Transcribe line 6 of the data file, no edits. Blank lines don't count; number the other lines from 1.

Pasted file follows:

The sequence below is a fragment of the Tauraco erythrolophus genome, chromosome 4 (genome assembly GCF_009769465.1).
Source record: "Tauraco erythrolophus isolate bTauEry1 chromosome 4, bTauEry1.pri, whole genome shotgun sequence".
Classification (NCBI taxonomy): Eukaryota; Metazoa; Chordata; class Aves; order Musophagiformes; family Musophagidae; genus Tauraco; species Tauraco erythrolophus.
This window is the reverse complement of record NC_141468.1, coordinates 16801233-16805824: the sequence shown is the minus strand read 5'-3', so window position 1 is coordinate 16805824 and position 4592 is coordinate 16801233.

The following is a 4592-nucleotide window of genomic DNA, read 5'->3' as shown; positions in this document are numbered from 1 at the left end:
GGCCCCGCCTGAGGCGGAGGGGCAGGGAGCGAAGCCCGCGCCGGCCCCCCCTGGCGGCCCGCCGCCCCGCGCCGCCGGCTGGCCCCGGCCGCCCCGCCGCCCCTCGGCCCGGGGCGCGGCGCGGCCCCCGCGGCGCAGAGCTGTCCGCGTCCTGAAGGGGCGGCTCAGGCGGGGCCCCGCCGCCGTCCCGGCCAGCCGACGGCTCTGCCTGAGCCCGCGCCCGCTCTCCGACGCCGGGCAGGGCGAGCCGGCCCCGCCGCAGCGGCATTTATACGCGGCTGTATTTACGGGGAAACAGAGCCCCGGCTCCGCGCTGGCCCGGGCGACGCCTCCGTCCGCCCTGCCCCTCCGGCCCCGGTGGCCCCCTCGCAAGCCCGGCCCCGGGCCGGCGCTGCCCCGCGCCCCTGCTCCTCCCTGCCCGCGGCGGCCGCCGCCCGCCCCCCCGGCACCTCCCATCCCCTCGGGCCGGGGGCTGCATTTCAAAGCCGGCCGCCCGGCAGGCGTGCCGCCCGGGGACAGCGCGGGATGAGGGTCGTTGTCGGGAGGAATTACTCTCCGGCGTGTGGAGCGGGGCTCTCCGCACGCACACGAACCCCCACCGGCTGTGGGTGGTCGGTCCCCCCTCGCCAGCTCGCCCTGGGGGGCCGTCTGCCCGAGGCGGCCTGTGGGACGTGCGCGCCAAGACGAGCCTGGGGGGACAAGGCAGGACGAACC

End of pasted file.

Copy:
GGCCCCGCCTGAGGCGGAGGGGCAGGGAGCGAAGCCCGCGCCGGCCCCCCCTGGCGGCCCGCCGCCCCGCGCCGCCGGCTGGCCCCGGCCGCCCCGCCGCCCCTCGGCCCGGGGCGCGGCGCGGCCCCCGCGGCGCAGAGCTGTCCGCGTCCTGAAGGGGCGGCTCAGGCGGGGCCCCGCCGCCGTCCCGGCCAGCCGACGGCTCTGCCTGAGCCCGCGCCCGCTCTCCGACGCCGGGCAGGGCGAGCCGGCCCCGCCGCAGCGGCATTTATACGCGGCTGTATTTACGGGGAAACAGAGCCCCGGCTCCGCGCTGGCCCGGGCGACGCCTCCGTCCGCCCTGCCCCTCCGGCCCCGGTGGCCCCCTCGCAAGCCCGGCCCCGGGCCGGCGCTGCCCCGCGCCCCTGCTCCTCCCTGCCCGCGGCGGCCGCCGCCCGCCCCCCCGGCACCTCCCATCCCCTCGGGCCGGGGGCTGCATTTCAAAGCCGGCCGCCCGGCAGGCGTGCCGCCCGGGGACAGCGCGGGATGAGGGTCGTTGTCGGGAGGAATTACTCTCCGGCGTGTGGAGCGGGGCTCTCCGCACGCACACGAACCCCCACCGGCTGTGGGTGGTCGGTCCCCCCTCGCCAGCTCGCCCTGGGGGGCCGTCTGCCCGAGGCGGCCTGTGGGACGTGCGCGCCAAGACGAGCCTGGGGGGACAAGGCAGGACGAACC